PM: Don't be fooled by Iran

Despite Rohani's 'smile offensive,' Prime Minister Netanyahu says Israeli delegation will not attend Iranian leader's speech, move Finance Minister Lapid calls mistaken

Israel's prime minister has instructed Israeli diplomats to leave the UN General Assembly when Iran's new president, Hassan Rohani, addresses the gathering later Tuesday and also said the world "should not be fooled" by signs of moderation from Tehran.


In a statement, Prime Minister Benjamin Netanyahu said that despite a new Iranian "smile offensive," the policies of the Islamic republic remain the same. He accused Rohani of refusing to recognize the Holocaust.


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"When Iran's leaders cease to deny the Jewish people's Holocaust and call for the destruction of the Jewish state, the Israeli delegation will listen to its speeches. Despite Iran's new president's 'smile offensive', their policy remains unchanged – just last week Rohani… refused to recognize the Holocaust as a historical fact."


Netanyahu said the world "should not be fooled" by signs of moderation from Tehran, voicing deep skepticism about Iran's new outreach to the West in saying it is merely a ploy to ease international sanctions while secretly developing nuclear weapon.


"Iran thinks soothing words and token actions will enable it to continue on its path to the bomb.


"Like North Korea before it, Iran will continue to work to have sanctions removed in return for cosmetic concessions while it continues to preserve its ability to quickly build a nuclear bomb," Netanyahu said.


The prime minister noted he welcomed US President Barack Obama's efforts to engage Iranian President Hasan Rohani in dialogue but that Iran's conciliatory words must be matched by actions.


In his speech at the UN, Obama reached out to the Iranian president, as a possible force for positive change in relations with the West.


He lauded the "more moderate course" endorsed by Rohani, noting Rohani could be a partner in trying to break the impasse over Iran's nuclear ambitions.


"The roadblocks may prove to be too great, but I firmly believe the diplomatic path must be tested," Obama told the General Assembly.


Nevertheless, Rohani did not attend a Tuesday lunch, where he could have run into his US counterpart Obama, a UN official said. 


Amid intense speculation that Obama could meet the new Iranian leader on the sidelines of the UN General Assembly, it seemed it would not happen over lunch. UN Secretary General Ban Ki-moon was hosting the lunch for the leaders of the UN member nations.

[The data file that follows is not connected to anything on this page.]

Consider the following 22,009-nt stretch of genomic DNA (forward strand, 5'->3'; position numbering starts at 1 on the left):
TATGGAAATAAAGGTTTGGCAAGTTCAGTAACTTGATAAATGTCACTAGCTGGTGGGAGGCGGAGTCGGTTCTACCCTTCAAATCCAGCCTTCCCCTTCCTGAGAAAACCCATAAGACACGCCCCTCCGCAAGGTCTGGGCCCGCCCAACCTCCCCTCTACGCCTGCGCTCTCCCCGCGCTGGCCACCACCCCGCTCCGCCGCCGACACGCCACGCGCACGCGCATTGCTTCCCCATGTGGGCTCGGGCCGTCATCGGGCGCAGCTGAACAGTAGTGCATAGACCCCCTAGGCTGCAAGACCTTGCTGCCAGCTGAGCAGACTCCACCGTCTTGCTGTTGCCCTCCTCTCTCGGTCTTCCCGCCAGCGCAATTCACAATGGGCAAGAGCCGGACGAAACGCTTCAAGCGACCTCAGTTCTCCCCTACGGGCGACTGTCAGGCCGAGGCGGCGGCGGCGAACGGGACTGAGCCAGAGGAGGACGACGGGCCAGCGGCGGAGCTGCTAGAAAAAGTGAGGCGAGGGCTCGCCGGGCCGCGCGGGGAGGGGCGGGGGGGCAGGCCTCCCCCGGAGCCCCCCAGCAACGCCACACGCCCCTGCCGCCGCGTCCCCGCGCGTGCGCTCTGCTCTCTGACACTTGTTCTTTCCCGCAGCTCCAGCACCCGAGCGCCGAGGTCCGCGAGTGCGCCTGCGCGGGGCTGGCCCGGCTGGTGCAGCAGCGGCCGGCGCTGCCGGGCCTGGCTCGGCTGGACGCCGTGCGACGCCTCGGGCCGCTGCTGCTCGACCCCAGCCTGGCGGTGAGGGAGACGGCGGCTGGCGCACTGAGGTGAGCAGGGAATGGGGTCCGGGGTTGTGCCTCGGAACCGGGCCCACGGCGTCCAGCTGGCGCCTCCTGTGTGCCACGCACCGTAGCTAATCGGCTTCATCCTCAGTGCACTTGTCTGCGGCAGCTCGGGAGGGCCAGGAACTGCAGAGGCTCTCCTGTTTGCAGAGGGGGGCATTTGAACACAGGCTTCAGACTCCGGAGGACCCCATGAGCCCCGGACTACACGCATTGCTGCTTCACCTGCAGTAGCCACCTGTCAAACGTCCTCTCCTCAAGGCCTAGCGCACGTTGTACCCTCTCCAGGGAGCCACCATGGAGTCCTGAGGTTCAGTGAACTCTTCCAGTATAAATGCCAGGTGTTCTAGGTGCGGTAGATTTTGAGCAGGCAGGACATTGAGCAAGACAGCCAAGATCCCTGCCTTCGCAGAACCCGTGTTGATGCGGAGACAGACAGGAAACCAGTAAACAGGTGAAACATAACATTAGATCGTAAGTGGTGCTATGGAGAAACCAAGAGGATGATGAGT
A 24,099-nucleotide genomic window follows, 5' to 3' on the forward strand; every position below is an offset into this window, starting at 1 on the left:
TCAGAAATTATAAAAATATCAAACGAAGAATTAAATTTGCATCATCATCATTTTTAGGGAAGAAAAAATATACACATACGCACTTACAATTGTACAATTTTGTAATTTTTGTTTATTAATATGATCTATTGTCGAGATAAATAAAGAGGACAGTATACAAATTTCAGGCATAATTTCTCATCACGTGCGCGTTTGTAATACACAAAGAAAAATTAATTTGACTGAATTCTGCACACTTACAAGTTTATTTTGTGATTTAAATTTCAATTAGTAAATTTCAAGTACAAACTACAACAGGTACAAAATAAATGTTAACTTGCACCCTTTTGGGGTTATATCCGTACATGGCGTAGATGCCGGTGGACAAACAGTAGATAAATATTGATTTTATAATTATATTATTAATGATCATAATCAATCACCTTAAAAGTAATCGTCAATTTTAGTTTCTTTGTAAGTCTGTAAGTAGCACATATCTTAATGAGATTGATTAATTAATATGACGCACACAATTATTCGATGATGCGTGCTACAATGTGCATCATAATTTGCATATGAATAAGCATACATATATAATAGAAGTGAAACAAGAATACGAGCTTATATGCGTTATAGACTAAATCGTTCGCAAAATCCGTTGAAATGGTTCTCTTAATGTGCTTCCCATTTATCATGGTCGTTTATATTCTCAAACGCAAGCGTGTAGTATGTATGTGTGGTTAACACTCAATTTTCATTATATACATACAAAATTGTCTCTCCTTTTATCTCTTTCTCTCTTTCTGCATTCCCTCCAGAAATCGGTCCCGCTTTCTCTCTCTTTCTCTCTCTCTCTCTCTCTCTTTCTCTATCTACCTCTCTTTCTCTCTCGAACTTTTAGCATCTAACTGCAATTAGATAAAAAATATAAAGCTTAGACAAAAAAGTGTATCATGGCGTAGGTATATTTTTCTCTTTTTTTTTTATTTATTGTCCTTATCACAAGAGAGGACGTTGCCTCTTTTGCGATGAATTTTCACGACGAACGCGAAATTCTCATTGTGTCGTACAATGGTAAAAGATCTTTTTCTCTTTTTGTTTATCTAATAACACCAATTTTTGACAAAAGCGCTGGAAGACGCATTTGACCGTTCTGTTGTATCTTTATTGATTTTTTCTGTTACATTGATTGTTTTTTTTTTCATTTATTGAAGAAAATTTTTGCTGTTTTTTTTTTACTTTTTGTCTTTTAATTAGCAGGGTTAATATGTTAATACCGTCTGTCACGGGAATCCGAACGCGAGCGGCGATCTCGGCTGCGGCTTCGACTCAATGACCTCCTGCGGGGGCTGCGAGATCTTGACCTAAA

Israel accuses Iran of pursuing nuclear weapons, a charge Iran denies. Israel fears that Rohani's signs of moderation will ease international pressure on the suspect Iranian nuclear program.


Finance Minister Yair Lapid (Yesh Atid) criticized the boycott of Rohani's address at the General Assembly by Minister Yuval Steinitz and Israel's Ambassador to the UN Ron Prosor.


"Israel shouldn't be portrayed as a serial objector to negotiations, uninterested in peaceful solutions. We must make the Iranians be peace objectors. Leaving the UN Assembly is reminiscent of the ways Arab states behaved towards Israel," Lapid said.


Meanwhile, French President Francois Hollande urged Iran to make "concrete gestures" on its nuclear program. 


"France expects Iran to make concrete gestures to show that it renounces its military nuclear program, even if it has a right to a civilian program," Hollande told the UN General Assembly. 


"The question at hand is to know if these words can translate into actions, especially on the nuclear issue," Hollande said, adding that "for the past 10 years talks haven't gone anywhere," and that he intends to "stand firm" against the proliferation of nuclear weapons.


Hollande is scheduled to meet with Rohani later Tuesday.


AP, AFP contributed to this report



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פרסום ראשון: 09.24.13, 20:17
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